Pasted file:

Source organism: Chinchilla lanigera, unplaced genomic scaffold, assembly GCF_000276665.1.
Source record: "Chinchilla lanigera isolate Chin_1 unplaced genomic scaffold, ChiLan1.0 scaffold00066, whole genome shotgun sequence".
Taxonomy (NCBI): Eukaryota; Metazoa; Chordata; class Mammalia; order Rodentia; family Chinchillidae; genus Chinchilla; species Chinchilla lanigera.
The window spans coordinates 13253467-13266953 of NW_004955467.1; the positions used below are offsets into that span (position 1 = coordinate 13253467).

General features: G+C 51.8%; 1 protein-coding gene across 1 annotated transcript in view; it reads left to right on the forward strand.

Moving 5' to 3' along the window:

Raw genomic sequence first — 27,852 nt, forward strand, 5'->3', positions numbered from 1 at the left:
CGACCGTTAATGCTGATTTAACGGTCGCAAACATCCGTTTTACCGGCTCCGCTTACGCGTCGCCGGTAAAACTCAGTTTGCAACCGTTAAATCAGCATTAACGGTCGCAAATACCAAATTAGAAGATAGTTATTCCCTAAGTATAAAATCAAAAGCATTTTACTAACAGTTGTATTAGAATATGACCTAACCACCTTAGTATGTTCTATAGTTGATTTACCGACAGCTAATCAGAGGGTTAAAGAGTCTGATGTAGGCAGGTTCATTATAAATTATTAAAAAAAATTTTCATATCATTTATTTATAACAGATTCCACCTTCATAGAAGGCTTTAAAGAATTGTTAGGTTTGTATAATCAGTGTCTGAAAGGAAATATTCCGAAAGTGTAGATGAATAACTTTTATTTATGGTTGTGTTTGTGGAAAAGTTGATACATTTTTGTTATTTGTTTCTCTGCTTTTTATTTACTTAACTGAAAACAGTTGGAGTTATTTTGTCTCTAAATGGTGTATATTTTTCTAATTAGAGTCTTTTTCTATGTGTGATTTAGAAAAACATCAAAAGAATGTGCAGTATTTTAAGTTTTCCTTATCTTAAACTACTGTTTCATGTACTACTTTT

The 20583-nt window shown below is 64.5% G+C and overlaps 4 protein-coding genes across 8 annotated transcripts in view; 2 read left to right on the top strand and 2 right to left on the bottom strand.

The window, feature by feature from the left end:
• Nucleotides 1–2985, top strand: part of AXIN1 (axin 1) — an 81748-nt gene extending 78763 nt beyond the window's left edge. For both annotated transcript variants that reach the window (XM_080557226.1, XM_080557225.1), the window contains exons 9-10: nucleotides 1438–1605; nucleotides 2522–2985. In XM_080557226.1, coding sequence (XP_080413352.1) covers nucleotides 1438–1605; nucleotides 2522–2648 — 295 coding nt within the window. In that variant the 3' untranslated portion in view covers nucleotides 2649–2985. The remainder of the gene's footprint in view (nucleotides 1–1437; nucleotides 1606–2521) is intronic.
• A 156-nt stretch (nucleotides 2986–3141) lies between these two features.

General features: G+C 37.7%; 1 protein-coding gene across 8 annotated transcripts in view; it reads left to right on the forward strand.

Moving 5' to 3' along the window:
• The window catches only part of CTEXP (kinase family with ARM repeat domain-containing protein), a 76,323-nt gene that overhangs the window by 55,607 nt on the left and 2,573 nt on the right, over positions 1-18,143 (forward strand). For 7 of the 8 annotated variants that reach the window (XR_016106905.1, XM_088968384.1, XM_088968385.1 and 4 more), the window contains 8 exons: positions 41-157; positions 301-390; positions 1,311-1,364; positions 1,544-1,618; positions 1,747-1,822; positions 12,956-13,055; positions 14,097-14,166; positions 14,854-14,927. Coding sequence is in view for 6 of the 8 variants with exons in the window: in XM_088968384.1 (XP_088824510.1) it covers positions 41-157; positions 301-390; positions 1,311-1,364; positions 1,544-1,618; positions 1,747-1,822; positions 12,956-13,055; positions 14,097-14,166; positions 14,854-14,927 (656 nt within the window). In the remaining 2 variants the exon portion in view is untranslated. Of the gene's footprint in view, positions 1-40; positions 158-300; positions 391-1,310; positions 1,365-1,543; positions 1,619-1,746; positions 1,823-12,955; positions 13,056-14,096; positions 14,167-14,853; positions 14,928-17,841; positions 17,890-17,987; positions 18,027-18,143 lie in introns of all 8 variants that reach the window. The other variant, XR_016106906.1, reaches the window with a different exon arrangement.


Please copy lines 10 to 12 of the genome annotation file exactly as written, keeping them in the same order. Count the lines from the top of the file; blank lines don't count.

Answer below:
The window, feature by feature from the left end:
• Nucleotides 1–2985, top strand: part of AXIN1 (axin 1) — an 81748-nt gene extending 78763 nt beyond the window's left edge. For both annotated transcript variants that reach the window (XM_080557226.1, XM_080557225.1), the window contains exons 9-10: nucleotides 1438–1605; nucleotides 2522–2985. In XM_080557226.1, coding sequence (XP_080413352.1) covers nucleotides 1438–1605; nucleotides 2522–2648 — 295 coding nt within the window. In that variant the 3' untranslated portion in view covers nucleotides 2649–2985. The remainder of the gene's footprint in view (nucleotides 1–1437; nucleotides 1606–2521) is intronic.
• A 156-nt stretch (nucleotides 2986–3141) lies between these two features.